The Association of Autism Diagnosis With Socioeconomic Status

4 Aug

The CDC’ autism prevalence estimates are probably the most quoted values. Not too long ago, the estimate was 1 in 166. Then 1 in 150. About a year ago, the estimate was revised to 1 in 100.

But, these numbers are estimates. And, more importantly, these estimates spam a wide range. Autism prevalence estimates vary by state and by ethnicity.

The state with the highest prevalence estimate is New Jersey. A team in New Jersey has analyzed the most recent data for the relationship on factors such as race/ethnicity and household income.

What did they find? Kids from high income families are twice as likely to get an autism designation as kids from less affluent areas.

The prevalence estimate in wealthy areas? 17 per 1000. Or 1 in 59.

Here is the abstract:

Background: In 2007 the Centers for Disease Control and Prevention (CDC) reported a higher prevalence of autism spectrum disorder (ASD) in New Jersey, one of the wealthiest states in the United States, than in other surveillance regions. Objective: To examine the association of socioeconomic status (SES) with ASD prevalence. Methods: Information on eight-year-olds with ASD from four counties was abstracted from school and medical records. US Census 2000 provided population and median household income data. Results: 586 children with ASD were identified: autism prevalence was 10.2/1000, higher in boys than girls (16 vs. 4/1000); higher in white and Asian non-Hispanics than in black non-Hispanics and Hispanics (12.5, 14.0, 9.0, and 8.5/1000, respectively); and higher (17.2/1000 (95% CI 14.0-21.1)) in tracts with median income >US$90,000 than in tracts with median income ?US$30,000 (7.1 (95% CI 5.7-8.9)). Number of professional evaluations was higher, and age at diagnosis younger, in higher income tracts (p < .001), but both measures spanned a wide overlapping range in all SES levels. In multivariable models race/ethnicity did not predict ASD, but the prevalence ratio was 2.2 (95% CI 1.5-3.1) when comparing highest with lowest income tracts. Conclusions: In the US state of New Jersey, ASD prevalence is higher in wealthier census tracts, perhaps due to differential access to pediatric and developmental services.

5 Responses to “The Association of Autism Diagnosis With Socioeconomic Status”

  1. Visitor August 4, 2011 at 16:57 #

    I find this post (as with many others in the autism advocacy field) difficult on grounds that you describe “autistic spectrum disorder” as “autism”.

    The authors of this paper do not. I would find it very interesting indeed if higher socioeconomic groups had double the diagnoses of DSMIV autism, whereas double the diagnosis of ASD doesn’t seem to me all that surprising.

    Is there some reason why the research community’s dogged persistence with “ASD” is wrong and ought to be set aside?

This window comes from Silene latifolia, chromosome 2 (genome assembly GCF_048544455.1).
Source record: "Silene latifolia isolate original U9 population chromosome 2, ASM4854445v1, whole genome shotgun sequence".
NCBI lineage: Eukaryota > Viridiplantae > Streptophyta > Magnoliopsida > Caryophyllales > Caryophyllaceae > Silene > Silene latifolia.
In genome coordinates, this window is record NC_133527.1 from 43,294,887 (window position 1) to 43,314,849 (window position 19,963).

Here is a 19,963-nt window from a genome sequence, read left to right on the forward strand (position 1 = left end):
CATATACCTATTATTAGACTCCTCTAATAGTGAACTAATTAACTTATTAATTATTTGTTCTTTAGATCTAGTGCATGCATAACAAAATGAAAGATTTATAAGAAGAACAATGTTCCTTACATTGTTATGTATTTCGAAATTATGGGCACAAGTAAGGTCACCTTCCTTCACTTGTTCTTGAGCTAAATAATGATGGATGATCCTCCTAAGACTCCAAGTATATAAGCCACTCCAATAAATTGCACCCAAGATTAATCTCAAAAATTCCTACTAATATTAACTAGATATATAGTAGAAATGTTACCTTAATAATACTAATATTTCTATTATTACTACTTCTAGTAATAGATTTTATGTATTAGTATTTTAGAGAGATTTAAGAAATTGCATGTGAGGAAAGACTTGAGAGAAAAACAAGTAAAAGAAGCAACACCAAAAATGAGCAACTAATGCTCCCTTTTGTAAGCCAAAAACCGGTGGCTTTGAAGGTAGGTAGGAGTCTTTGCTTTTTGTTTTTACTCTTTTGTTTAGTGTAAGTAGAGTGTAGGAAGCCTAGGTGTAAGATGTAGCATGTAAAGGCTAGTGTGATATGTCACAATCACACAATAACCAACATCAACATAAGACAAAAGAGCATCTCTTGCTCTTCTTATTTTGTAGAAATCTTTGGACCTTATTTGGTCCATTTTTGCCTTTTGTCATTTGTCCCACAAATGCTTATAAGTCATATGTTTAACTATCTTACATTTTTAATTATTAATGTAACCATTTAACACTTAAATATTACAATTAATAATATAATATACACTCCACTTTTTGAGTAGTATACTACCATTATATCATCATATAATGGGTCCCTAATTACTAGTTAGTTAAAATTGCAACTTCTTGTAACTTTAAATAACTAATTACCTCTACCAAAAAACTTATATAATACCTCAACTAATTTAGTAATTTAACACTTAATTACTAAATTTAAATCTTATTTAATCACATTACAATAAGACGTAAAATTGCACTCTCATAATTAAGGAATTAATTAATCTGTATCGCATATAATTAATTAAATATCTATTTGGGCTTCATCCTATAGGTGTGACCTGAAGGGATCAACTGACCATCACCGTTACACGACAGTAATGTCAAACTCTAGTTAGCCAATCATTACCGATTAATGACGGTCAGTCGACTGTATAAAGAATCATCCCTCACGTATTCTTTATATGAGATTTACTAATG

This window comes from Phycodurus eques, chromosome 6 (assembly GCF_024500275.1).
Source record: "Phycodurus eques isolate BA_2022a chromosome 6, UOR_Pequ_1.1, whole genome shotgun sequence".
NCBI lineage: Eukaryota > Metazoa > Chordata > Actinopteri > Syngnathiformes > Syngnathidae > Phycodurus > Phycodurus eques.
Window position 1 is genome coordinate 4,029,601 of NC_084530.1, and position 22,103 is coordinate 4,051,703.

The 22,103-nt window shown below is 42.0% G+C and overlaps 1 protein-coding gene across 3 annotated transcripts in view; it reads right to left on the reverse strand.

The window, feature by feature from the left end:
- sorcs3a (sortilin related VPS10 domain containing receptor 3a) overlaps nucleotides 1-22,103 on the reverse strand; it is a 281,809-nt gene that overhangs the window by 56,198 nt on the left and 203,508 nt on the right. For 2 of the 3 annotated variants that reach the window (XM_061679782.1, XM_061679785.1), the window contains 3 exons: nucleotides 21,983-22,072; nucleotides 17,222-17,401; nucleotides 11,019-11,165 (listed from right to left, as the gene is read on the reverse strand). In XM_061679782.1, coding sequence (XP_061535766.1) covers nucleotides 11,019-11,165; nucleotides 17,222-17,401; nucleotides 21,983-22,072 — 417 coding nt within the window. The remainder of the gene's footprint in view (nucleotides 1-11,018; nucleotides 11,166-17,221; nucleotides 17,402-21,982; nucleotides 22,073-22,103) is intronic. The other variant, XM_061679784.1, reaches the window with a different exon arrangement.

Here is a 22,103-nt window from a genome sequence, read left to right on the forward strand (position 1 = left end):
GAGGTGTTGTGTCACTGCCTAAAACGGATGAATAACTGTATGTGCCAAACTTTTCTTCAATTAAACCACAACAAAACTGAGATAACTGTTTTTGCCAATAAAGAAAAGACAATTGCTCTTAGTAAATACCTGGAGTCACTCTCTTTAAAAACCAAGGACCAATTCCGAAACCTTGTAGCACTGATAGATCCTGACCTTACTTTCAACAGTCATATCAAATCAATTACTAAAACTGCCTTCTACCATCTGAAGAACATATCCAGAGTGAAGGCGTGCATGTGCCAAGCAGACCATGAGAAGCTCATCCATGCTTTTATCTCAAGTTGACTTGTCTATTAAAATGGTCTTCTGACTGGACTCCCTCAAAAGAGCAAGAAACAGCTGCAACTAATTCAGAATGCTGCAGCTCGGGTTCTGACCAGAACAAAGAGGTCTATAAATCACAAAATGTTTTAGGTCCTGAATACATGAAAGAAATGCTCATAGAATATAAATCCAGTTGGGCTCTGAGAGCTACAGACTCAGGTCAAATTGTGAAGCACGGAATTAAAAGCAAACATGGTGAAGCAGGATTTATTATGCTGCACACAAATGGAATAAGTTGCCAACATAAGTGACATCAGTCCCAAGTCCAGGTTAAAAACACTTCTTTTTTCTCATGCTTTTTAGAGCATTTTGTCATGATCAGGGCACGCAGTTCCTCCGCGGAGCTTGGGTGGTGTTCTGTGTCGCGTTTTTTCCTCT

• Sullivan August 12, 2011 at 22:00 #


      It was a bit sloppy to mix “autism” and “ASD”, I admit. It is a problem when trying to discuss the rise in “autism” rates over time, certainly.

      However it seems to this reader that with DSMV, the question of “autism” and “autism spectrum disorders” will go away. In my mind I don’t see the value in carrying “autism”, “PDD-NOS” and “Asperger Syndrome” as separate entities if they are going away as distinct diagnoses anyway.

      So, yes. My bad. Not too worried about it now, and will be even less flustered by it in a year or two.

  2. vmgillen August 4, 2011 at 18:00 #

    Eight-year olds are school children – it is appropriate to look at this in terms of education systems. More often than not children from distressed socio-economic strata are classified as Emotionally Disturbed behaviour problems… These populations do not “self refer” – referrals come from teachers who are unable to ‘handle’ certain students, and ultimately the process operates to the benefit of the education system, rather than the student, with placement in a segregated (holding tank) class with minimal support – maybe 1/2 hour of “counselling” per week. Higher on the socio-economic ladder it is more often parents seeking referral, and seeking specific outcomes for their children – and a Dx of ASD is given despite the same presenting conditions. (see NYC Advocates for Children v. NYC Board of Education, eg)

  3. Laurentius Rex August 12, 2011 at 14:47 #

    @Visitor to suggest that there is a uniform and coherent “research community” is about as inaccurate as to suggest there is uniform and coherent “advocacy community”

    The research community are as varied, individual and opinionated as anyone else and not everybody favours ASD at all, the D has fallen much out of favour in the Uk, and DSMIV or any of it’s precedents and successors have little to do with research or uniformity at all, it is an insurance code and not much more. Studying the DSM is more relevant to sociology than science as it is clear to most people that there are socio economic factors that drive access to any medical diagnosis and shifts in the pattern of diagnoses not only in mental health but physical impairment too.

  4. livsparents August 13, 2011 at 00:36 #

    What kind of conclusions can we draw from this? I’ve heard some in the past relate it to higher vaccination rates, but that reminds me of that old joke:

    (insert politically incorrect ethnic group) Scientist is studying frogs He puts the frog on the table and says “Jump frog, jump!”. Frog jumps 4 feet. Scientist writes “Frog with both legs jumps 4 feet.”
    He chops off one of the frog’s legs, he puts the frog back on the table and says “Jump frog, jump!”. Frog jumps 2 feet. Scientist writes “Frog with one leg jumps 2 feet.”

    He chops off the other frog leg, puts the frog back on the table and says “Jump frog, jump!”. Frog does not move. Scientist writes: “Frog with no legs goes deaf.”

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